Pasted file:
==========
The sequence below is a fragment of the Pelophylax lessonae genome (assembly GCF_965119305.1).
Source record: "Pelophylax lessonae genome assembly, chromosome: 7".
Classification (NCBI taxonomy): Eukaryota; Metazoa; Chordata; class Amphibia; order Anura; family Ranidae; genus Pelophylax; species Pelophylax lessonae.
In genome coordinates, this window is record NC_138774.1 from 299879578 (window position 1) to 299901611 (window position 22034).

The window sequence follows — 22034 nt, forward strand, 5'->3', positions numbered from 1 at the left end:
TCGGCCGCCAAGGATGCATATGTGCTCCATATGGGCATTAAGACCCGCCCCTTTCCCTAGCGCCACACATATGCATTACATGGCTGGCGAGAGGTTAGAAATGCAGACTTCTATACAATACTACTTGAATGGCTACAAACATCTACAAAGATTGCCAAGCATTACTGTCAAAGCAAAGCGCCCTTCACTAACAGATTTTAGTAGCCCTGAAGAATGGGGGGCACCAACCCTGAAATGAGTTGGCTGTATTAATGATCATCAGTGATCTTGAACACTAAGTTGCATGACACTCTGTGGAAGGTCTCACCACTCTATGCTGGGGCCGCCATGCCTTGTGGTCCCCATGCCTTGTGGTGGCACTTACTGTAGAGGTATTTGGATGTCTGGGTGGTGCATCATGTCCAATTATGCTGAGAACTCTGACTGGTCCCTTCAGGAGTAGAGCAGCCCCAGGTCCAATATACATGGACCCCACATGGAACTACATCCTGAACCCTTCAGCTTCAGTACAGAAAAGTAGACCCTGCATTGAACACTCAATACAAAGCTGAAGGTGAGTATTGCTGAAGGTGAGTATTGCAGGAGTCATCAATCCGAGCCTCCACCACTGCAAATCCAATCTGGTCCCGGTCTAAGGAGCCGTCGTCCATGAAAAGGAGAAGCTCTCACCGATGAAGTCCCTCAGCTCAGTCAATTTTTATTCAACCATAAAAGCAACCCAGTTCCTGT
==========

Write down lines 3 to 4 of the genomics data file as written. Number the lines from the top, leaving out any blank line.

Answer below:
Classification (NCBI taxonomy): Eukaryota; Metazoa; Chordata; class Amphibia; order Anura; family Ranidae; genus Pelophylax; species Pelophylax lessonae.
In genome coordinates, this window is record NC_138774.1 from 299879578 (window position 1) to 299901611 (window position 22034).